Raising the Standard at UGA since 2013.

A Loss of Words


This article first appeared in the Fall 2015 edition of THE ARCH CONSERVATIVE.

As a general rule, the Supreme Court decides to release what it considers its most significant decisions at the very end of its term, which runs from October through June. In recent years, the Court has released decisions dealing with campaign finance, voting rights, and religious liberty in the final days of June.

This year, the Supreme Court decision striking down state statutes defining marriage as between a man and woman and legalizing gay marriage nationwide was released on the final Friday of June. It received by far the most attention of the term. Although less notice was paid to the two decisions immediately preceding and following the gay marriage case, these cases will arguably have a more substantial effect on legal precedent in the years to come. An attentive political observer may recognize King v. Burwell, another case concerning Obamacare. At issue was a statute in the Affordable Care Act which stipulates that certain tax credits and financial support for purchasing health coverage are available to citizens who purchased insurance from “an exchange established by the state.”

Following the decision of 27 states to not establish their own exchanges, the Obama administration decided to set up an interstate health insurance exchange run by the federal government, which would offer insurance to the people in those states. The plaintiffs in the case charged that the federal government could not require them to purchase health insurance coverage, as required under the individual mandate of the Affordable Care Act, as the tax credits they needed to purchase the insurance were not available in their state, which didn’t set up an exchange.

The statute in question clearly employs the phrase “established by the state”, while the administration interpreted the law to include the federal government as well. Under a standard reading of the statute, it seemed that the plaintiffs had a strong argument against the administration.

Before the hearing, it seemed possible that the Supreme Court would strike down the administration’s interpretation of the statute, terminating a significant feature of Obamacare. Alas, it was not to be. Chief Justice John Roberts, writing a decision that would uphold a significant feature of Obamacare for the second time in four years, accepted the administration’s interpretation of the law. The Chief Justice, writing for a 6-3 majority, acknowledged that those challenging the administration had “strong” reasoning, and their interpretation was “the most natural reading of the pertinent statutory phrase.”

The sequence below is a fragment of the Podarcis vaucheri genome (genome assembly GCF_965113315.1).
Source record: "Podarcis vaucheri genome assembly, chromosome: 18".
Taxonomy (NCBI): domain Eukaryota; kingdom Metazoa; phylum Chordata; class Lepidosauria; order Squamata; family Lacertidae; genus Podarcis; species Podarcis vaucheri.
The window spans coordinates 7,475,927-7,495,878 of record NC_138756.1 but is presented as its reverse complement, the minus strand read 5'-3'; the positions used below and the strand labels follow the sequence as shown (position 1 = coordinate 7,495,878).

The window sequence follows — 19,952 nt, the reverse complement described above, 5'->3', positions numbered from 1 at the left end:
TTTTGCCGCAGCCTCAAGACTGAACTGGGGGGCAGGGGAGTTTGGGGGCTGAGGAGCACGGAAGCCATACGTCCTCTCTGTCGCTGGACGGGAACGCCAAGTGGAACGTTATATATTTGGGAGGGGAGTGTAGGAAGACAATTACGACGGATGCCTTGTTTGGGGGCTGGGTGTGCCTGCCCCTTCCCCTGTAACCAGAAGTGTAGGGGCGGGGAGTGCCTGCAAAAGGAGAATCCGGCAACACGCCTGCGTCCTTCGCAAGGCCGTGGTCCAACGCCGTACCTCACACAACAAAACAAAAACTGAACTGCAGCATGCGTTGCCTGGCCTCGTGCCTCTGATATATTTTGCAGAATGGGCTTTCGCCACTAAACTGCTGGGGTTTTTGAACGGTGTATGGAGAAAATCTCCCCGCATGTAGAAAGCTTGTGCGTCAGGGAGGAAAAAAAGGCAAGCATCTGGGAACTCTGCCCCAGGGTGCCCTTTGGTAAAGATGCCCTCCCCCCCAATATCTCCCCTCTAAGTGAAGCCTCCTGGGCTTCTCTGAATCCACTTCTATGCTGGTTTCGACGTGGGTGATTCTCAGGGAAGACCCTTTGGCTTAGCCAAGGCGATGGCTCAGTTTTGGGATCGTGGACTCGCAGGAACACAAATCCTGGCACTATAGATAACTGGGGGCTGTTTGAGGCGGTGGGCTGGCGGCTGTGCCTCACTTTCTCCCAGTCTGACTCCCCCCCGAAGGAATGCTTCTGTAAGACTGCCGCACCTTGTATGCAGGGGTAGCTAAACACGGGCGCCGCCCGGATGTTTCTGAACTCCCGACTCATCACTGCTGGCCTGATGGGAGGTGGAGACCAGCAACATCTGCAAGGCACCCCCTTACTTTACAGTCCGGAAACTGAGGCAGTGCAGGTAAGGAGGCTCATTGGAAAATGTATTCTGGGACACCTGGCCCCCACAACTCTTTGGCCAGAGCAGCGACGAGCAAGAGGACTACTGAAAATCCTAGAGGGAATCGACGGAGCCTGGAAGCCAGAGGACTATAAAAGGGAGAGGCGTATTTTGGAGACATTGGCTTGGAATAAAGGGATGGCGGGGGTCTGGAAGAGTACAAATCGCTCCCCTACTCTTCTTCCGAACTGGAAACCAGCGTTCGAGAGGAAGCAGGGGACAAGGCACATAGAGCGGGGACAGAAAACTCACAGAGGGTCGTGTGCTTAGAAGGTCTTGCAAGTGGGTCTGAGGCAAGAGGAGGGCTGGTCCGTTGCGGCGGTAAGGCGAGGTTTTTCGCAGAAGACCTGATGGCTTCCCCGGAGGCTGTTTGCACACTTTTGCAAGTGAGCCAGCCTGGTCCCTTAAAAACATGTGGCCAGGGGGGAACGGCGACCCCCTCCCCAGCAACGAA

Nevertheless, he and the five affirming justices decided that the phrase “established by the state” couldn’t possibly be interpreted strictly because it would “likely create the very ‘death spirals’ that Congress designed the Act to avoid.”

By this mechanism, the Chief Justice deliberately translated the statuory phrase “established by the state” into “established by the state or federal government.” Although the law says the former, with the help of the Supreme Court, it now means the latter.

In this way, Roberts has allowed the administration to continue pursuing the goals of the ACA while acknowledging that the law was not technically written to allow this.

The precedent that this creates is a sea of legal paradoxes. Under this logic, it is now the job of the judiciary to correct the errors that legislators make when they are writing laws. No longer is it the job of the courts to mediate disputes over interpretations of laws, supporting whichever party has the stronger argument under the letter of the law. The courts must now somehow decide between interpreting laws based on the intentions of the authors or the actual text of certain statutes should the law be written in a way that conflicts with those goals. This philosophy transforms the judiciary into the partner of the legislature, working toward the desired policy goals of laws, away from its original purpose as a separate branch of government in charge of interpreting the laws passed by Congress and enforced by the executive branch.

Another significant case, Arizona State Legislature v. Arizona Independent Redistricting Commission, received an even smaller amount of news coverage this summer. Nonetheless, it will undoubtedly set a haunting precedent going forward.

In 2000, a public referendum was put on the ballot in Arizona suggesting that the voters remove the ability of state legislatures to draw congressional districts and cede this power to an independent “redistricting commission.”